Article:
RPM, Volume 16, Number 4, January 19 to January 25, 2014

Important Creeds and Councils of the Christian Church

By Charles R. Biggs

Many Thanks to William Barker, Daryl Hart, and Clair Davis for their Church History Lectures. Also to John Gerstner, Philip Schaff, and Williston Walker. I have benefited from their writings.

Table of Contents

Class I: Introduction to the Creeds of the Christian Church

Class II: The Apostle's Creed and The Four Ecumenical Councils of the Church

Class III: The Ecumenical Councils and the Nicene Creed

Class IV: Post-Nicea and the Creed of Constantinople (381)

Class V: The Athanasian Creed / Augustine and Pelagianism

Class VI: Augustine and Pelagius and the Council of Ephesus (431)

Class VII: Semi-Pelagianism and the Council (Synod) of Orange (529)

Class VIII: The Development of the Episcopacy, Gregory the Great, and an Introduction to Medieval Roman Catholic Theology

Class IX: The Council of Chalcedon (451): The Humanity of Christ

Class X: The Council of Chalcedon (451) The Humanity of Christ, Part II

Class XI: The Council of Trent (1546-1564): The Counter-Reformation- Sola Scriptura

Class XII: The Council of Trent (1546-1564) II: The Fall of Ecclesiastical Rome -Sola Fide

After Nicea and the growth of Arianism

Arius taught that Christ was the first-born of creatures, and the agent in fashioning the world, but He was not eternal. The Son has a beginning but…God is without beginning." Christ, was indeed, God in a certain sense to Arius, but a lower God (god), in no way one with the Father in essence or eternity. In the incarnation, the Logos entered a human body, taking the place of the human reasoning spirit. To Arius' thinking, Christ was neither fully God nor fully man, but a tertium quid between.

Athanasius taught that the problem with Arianism was that it gave no basis for real salvation, "only by real Godhead coming into union with full manhood in Christ could the transformation of the human into the divine be accomplished in Him, or be mediated by Him to His disciples." "Christ was made man that we might be made divine." He taught that Christ was homoousios, or one in essence (substance) with the Father, without beginning, possessing the same eternal nature as the Father…not merely "like the Father" as Arius had written. Homoousios- ("of the same substance," "consubstantial": The word indicates the numerical unity of essence in the three divine persons, Father, Son and Holy Spirit, against the Arian contention of three distinct substances.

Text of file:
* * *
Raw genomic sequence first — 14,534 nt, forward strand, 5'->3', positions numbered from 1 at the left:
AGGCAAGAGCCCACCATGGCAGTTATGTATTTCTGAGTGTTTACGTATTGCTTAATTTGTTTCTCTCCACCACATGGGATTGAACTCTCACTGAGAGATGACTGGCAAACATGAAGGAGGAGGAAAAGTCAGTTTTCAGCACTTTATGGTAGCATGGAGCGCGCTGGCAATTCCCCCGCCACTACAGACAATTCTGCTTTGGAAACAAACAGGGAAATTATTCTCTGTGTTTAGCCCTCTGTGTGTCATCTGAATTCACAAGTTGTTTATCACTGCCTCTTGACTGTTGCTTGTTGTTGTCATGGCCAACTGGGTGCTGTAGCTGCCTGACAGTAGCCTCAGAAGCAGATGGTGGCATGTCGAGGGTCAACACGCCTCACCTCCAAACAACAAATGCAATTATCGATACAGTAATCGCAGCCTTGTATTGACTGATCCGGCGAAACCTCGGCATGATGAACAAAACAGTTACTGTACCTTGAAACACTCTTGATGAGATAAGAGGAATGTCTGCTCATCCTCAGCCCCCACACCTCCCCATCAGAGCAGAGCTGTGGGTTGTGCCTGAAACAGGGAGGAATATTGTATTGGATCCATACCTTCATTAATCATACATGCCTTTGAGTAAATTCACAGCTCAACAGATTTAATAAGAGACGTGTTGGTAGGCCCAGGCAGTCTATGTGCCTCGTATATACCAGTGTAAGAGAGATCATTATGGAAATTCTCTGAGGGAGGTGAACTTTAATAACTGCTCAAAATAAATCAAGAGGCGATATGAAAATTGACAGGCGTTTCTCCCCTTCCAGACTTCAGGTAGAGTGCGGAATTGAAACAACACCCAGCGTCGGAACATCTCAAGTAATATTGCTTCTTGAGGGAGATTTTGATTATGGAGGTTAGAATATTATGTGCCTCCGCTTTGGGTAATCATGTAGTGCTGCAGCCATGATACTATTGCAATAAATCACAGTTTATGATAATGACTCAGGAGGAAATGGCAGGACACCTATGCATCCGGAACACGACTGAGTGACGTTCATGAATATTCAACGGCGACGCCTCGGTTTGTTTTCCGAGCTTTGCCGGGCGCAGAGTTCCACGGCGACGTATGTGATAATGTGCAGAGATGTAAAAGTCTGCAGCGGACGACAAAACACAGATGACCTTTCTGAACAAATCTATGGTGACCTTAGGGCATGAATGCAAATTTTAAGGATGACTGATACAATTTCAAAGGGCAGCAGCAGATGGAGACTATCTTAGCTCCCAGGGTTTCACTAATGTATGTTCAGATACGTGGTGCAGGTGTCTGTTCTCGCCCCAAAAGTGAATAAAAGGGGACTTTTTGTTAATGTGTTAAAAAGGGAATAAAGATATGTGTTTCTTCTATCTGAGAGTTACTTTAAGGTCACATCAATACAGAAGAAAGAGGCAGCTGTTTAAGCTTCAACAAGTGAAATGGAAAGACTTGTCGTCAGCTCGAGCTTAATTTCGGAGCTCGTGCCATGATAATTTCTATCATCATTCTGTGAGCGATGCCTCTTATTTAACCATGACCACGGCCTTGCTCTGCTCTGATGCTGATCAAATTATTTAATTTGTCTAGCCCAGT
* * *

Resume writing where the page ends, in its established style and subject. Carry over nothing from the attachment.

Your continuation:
After Nicea, Arius and Eusebius of Nicomedia were sent into exile by Constantine. By 328, Eusebius had returned and gained greater influence over Constantine than any other ecclesiastic in the East. He used this power to promote the cause of Arius. Eusebius saw Athanasius as the real enemy and directed Arius (who had recently returned from banishment) to present to Constantine supposed retractions that reflected the Nicene decision and positions on the Trinity. It was carefully indefinite on the question at issue and to Constantine's untheological mind this seemed satisfactory and an expression of willingness to make his peace. This plan was successful at overthrowing Athanasius and restoring Arius: Constantine directed Athanasius to restore Arius to his place in Alexandria (presbyter) and Athanasius refused.

Constantine came to the conclusion that the real problem was Athanasius' stubbornness, and he was banished for the first time (he would be banished 5 times before his death in 373). It is ironic that on the day of the formal ceremony that the Eusebians were to restore Arius, he died (336). Constantine died in the following year (337) and was baptized before his death by Eusebius of Nicomedia. If the persecutions of Christians had ceased and numbers of people added to the Church were growing under imperial favor, doctrinal discussions that earlier would have run their course were now political questions of the first magnitude, and the Emperor had assumed a power in ecclesiastical affairs which was ominous for the future of the Church. By 340, the empire was divided between Constans in the West, and Constantius in the East. Under their rule, the Nicene controversy extended to an empire-wide contest and the Emperors permitted the exiled bishops to return.

Athanasius was returned to Alexandria by the end of 337 and Eusebius was the most influential party leader in the East and he was strengthened in power when he was made Bishop of Constantinople. The brothers called the Council of Sardica in 343 to attempt to heal the post-Nicene theological problems. It was unsuccessful because when Athanasius showed from the West, the East in favor of Arianism and seeing that they were outnumbered by the Western teachers, withdrew from the Council. Reading of the Nicene-Constantipolitan Creed (Observe Additions) The Deity of the Holy Spirit Since the time of Tertullian in the West (died c. 225), Father, Son and Holy Spirit had been regarded as three "persons," of one substance. The East had not reached unanimity. Even Origen (d. 251?) had been uncertain whether the Spirit was "created or uncreated."